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' How many `streetwise'

12th August 1993, Page 37
12th August 1993
Page 37
Page 37, 12th August 1993 — ' How many `streetwise'
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Which of the following most accurately describes the problem?

people work for the DOT?'

, :lye you noticed how things are

i eally hotting up in the trade press with transport people being openly critical of the Department of Transport and the role the trade associations play in representing this industry?

The Government and the DOT are playing a big part in ruining UK haulage operations. The French back the French, the Germans the Germans but unfortunately the UK lacks any nationalistic tendencies especially at the top. Our politicians and mandarins lie back and encourage "open" competition ensuring the rules are stacked against the UK operator. As always, Britain sticks to all the rules and bends over backwards to be fair— to others!

How many "streetwise" people work for the DOT? Do they understand the real world and the survival problems facing British hauliers? Maybe I'm being cynical but increasingly complex legislation and separate road tax collection means jobs for civil servants, so there is no chance of simplified legislation or procedures without tough ministerial pressure on the DOT Now there's an opportunity to reduce public sector spending.

Our nature in the UK is to generally stick to industry rules whether it is in transport or fishing—whatever the EC throws at us. We know that is not the case with some of our competitors elsewhere so why should we sit back wringing our hands and watch our excellent industry be disadvantaged?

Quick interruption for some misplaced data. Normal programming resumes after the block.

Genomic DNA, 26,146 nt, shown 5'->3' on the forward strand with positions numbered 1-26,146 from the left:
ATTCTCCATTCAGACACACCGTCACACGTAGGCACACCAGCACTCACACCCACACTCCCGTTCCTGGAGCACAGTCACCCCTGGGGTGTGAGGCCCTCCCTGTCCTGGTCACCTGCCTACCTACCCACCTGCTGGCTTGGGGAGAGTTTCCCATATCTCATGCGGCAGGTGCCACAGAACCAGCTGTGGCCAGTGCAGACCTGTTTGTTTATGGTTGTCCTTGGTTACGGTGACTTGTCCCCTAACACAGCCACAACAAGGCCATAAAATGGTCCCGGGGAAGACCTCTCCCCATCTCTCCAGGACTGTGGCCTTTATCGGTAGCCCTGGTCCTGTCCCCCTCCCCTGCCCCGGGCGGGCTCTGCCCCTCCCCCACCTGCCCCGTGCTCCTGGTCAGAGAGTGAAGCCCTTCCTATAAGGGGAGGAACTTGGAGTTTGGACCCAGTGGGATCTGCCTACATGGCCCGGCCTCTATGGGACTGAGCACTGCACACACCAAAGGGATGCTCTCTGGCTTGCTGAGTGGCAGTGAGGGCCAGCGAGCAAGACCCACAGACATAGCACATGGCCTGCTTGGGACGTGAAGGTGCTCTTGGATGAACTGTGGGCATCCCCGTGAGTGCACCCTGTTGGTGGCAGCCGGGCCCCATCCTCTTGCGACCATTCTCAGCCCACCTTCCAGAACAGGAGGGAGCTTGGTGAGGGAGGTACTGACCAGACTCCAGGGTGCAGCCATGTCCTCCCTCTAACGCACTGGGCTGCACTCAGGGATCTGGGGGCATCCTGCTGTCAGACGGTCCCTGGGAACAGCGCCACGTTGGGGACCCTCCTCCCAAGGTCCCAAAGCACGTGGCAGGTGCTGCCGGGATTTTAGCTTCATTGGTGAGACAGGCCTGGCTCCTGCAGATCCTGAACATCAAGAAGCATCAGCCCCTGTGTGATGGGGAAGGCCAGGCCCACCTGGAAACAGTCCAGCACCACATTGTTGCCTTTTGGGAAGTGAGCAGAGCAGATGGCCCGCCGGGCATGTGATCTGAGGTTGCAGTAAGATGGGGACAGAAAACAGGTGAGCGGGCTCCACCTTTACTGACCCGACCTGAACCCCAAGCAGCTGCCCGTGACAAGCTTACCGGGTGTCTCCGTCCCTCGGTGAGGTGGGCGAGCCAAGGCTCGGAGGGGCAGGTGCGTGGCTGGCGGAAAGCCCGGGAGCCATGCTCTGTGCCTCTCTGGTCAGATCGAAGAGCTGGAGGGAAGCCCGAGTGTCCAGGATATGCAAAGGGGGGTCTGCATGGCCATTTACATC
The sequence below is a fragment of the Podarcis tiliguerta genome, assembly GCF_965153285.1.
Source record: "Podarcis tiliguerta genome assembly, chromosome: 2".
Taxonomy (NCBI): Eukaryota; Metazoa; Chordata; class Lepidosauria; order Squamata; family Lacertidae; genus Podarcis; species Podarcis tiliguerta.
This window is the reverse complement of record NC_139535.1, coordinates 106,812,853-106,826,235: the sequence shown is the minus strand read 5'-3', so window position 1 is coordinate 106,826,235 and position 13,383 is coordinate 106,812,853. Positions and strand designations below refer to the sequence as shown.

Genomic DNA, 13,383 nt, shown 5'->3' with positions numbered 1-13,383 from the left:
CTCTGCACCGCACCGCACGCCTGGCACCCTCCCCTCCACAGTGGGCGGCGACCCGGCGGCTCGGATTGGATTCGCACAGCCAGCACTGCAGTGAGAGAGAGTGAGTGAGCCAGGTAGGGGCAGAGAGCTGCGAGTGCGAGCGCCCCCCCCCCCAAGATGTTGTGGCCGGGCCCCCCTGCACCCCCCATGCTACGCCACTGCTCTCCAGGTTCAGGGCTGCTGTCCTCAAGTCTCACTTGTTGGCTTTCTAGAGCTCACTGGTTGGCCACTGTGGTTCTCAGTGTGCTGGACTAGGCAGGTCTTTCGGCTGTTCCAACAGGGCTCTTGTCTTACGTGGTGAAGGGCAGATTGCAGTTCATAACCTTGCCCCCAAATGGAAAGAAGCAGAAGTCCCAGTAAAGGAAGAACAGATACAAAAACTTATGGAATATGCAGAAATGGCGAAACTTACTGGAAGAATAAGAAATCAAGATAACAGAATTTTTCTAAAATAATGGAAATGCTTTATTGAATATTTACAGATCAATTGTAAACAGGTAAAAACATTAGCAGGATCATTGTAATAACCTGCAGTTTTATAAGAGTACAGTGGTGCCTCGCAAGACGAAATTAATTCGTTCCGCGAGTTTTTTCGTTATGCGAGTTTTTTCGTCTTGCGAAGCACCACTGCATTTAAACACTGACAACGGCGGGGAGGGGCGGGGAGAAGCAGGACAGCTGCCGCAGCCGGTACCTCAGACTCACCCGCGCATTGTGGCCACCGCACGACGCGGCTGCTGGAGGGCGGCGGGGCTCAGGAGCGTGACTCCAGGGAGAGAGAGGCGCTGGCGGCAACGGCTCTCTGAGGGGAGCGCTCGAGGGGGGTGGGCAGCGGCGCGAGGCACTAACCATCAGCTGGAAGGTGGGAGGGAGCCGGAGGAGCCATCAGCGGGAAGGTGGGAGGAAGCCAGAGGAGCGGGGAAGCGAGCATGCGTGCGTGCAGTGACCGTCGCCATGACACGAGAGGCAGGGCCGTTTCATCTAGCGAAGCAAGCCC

What does it take to ram home to civil servants and ministers that real problems exist and that the anger and frustration now showing itself will eventually culminate in some sort of action to protect this industry? They must know that the UK would be paralysed if trucks stopped working. Perhaps this drastic action is not far away judging by the strength of feeling now being shown.

There is a lot wrong with the way the transport industry and many individuals in it are treated but to move away from sensible dialogue is a dangerous act. Perhaps the DOT and the minister concerned will seize the initiative, note the rising tide of anger and start to work with people out here before the day of reckoning arrives.

Trade associations should also be asking why so many operators do not join their ranks. Could it be the first-year joining costs are too high when the benefits of joining are questionable? They should have the confidence to offer a considerably rebated first year fee. If the association proves indispensable to the operator, they will not have trouble convincing them to rejoin.

It is important that all truck operators big or small join one of the industry trade associations and contribute to the association's policies and the lobbying of government. If the association is not representative of the membership, then change things. It is in our interest to have strong lobbying at the highest level.

Some operators believe trade associations do not change anything and, in fact, have a cosy relationship with the DOT This is probably wrong but something is amiss with trade associations that cannot attract a massive majority membership in such an important and over-regulated industry as ours.

Perhaps CM should conduct a survey to find out why operators are not joining the trade associations and what they think is wrong with them.

We must stop navel gazing and sort out the problem. The whole road freight industry would be stronger as a result and better equipped to represent our case.

0 If you want to sound off about a road transport issue write to features editor Patric Oman&


Organisations: Department of Transport

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